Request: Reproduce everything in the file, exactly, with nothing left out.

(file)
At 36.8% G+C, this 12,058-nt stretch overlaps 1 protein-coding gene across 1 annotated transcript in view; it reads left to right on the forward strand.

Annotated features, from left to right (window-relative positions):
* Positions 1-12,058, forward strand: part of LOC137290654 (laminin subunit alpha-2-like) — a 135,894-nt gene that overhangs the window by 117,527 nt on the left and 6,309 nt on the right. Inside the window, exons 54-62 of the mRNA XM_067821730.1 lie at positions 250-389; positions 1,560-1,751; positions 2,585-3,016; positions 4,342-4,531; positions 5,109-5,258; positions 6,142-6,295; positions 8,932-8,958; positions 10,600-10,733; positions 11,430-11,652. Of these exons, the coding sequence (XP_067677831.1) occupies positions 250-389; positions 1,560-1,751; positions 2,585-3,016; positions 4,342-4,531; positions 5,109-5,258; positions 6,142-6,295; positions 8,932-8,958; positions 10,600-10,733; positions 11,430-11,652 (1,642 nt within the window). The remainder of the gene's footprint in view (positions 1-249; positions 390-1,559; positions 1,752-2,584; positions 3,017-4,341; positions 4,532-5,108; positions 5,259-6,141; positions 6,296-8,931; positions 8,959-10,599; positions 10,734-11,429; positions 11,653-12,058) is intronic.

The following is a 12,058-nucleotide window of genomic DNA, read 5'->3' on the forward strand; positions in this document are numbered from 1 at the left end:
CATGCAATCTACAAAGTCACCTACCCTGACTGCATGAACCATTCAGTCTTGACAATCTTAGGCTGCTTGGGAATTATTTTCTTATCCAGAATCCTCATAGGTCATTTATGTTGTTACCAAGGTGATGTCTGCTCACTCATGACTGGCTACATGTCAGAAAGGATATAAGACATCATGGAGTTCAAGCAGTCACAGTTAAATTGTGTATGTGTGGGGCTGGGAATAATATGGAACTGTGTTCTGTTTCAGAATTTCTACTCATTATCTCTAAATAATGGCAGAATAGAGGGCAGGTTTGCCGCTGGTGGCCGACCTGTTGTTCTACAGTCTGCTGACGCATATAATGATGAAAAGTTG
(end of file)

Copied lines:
At 36.8% G+C, this 12,058-nt stretch overlaps 1 protein-coding gene across 1 annotated transcript in view; it reads left to right on the forward strand.

Annotated features, from left to right (window-relative positions):
* Positions 1-12,058, forward strand: part of LOC137290654 (laminin subunit alpha-2-like) — a 135,894-nt gene that overhangs the window by 117,527 nt on the left and 6,309 nt on the right. Inside the window, exons 54-62 of the mRNA XM_067821730.1 lie at positions 250-389; positions 1,560-1,751; positions 2,585-3,016; positions 4,342-4,531; positions 5,109-5,258; positions 6,142-6,295; positions 8,932-8,958; positions 10,600-10,733; positions 11,430-11,652. Of these exons, the coding sequence (XP_067677831.1) occupies positions 250-389; positions 1,560-1,751; positions 2,585-3,016; positions 4,342-4,531; positions 5,109-5,258; positions 6,142-6,295; positions 8,932-8,958; positions 10,600-10,733; positions 11,430-11,652 (1,642 nt within the window). The remainder of the gene's footprint in view (positions 1-249; positions 390-1,559; positions 1,752-2,584; positions 3,017-4,341; positions 4,532-5,108; positions 5,259-6,141; positions 6,296-8,931; positions 8,959-10,599; positions 10,734-11,429; positions 11,653-12,058) is intronic.

The following is a 12,058-nucleotide window of genomic DNA, read 5'->3' on the forward strand; positions in this document are numbered from 1 at the left end:
CATGCAATCTACAAAGTCACCTACCCTGACTGCATGAACCATTCAGTCTTGACAATCTTAGGCTGCTTGGGAATTATTTTCTTATCCAGAATCCTCATAGGTCATTTATGTTGTTACCAAGGTGATGTCTGCTCACTCATGACTGGCTACATGTCAGAAAGGATATAAGACATCATGGAGTTCAAGCAGTCACAGTTAAATTGTGTATGTGTGGGGCTGGGAATAATATGGAACTGTGTTCTGTTTCAGAATTTCTACTCATTATCTCTAAATAATGGCAGAATAGAGGGCAGGTTTGCCGCTGGTGGCCGACCTGTTGTTCTACAGTCTGCTGACGCATATAATGATGAAAAGTTG